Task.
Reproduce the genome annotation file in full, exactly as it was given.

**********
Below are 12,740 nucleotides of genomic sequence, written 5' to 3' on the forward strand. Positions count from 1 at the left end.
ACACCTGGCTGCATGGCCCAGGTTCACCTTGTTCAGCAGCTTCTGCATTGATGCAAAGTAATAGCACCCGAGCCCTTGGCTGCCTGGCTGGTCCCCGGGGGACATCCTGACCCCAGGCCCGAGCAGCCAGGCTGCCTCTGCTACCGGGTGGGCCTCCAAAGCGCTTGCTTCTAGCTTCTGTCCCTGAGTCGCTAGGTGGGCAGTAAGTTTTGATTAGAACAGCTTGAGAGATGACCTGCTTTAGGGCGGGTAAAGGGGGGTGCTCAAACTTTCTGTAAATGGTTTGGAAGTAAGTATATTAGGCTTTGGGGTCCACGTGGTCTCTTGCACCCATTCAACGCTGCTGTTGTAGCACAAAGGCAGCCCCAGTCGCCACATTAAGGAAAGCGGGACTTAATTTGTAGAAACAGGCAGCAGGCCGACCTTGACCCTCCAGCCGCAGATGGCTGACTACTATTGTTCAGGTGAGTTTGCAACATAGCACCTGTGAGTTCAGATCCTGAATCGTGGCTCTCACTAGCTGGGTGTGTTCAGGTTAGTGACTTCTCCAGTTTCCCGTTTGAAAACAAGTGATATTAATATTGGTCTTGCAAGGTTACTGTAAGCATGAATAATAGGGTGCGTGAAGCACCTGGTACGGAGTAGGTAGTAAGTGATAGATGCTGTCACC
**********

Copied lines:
Below are 12,740 nucleotides of genomic sequence, written 5' to 3' on the forward strand. Positions count from 1 at the left end.
ACACCTGGCTGCATGGCCCAGGTTCACCTTGTTCAGCAGCTTCTGCATTGATGCAAAGTAATAGCACCCGAGCCCTTGGCTGCCTGGCTGGTCCCCGGGGGACATCCTGACCCCAGGCCCGAGCAGCCAGGCTGCCTCTGCTACCGGGTGGGCCTCCAAAGCGCTTGCTTCTAGCTTCTGTCCCTGAGTCGCTAGGTGGGCAGTAAGTTTTGATTAGAACAGCTTGAGAGATGACCTGCTTTAGGGCGGGTAAAGGGGGGTGCTCAAACTTTCTGTAAATGGTTTGGAAGTAAGTATATTAGGCTTTGGGGTCCACGTGGTCTCTTGCACCCATTCAACGCTGCTGTTGTAGCACAAAGGCAGCCCCAGTCGCCACATTAAGGAAAGCGGGACTTAATTTGTAGAAACAGGCAGCAGGCCGACCTTGACCCTCCAGCCGCAGATGGCTGACTACTATTGTTCAGGTGAGTTTGCAACATAGCACCTGTGAGTTCAGATCCTGAATCGTGGCTCTCACTAGCTGGGTGTGTTCAGGTTAGTGACTTCTCCAGTTTCCCGTTTGAAAACAAGTGATATTAATATTGGTCTTGCAAGGTTACTGTAAGCATGAATAATAGGGTGCGTGAAGCACCTGGTACGGAGTAGGTAGTAAGTGATAGATGCTGTCACC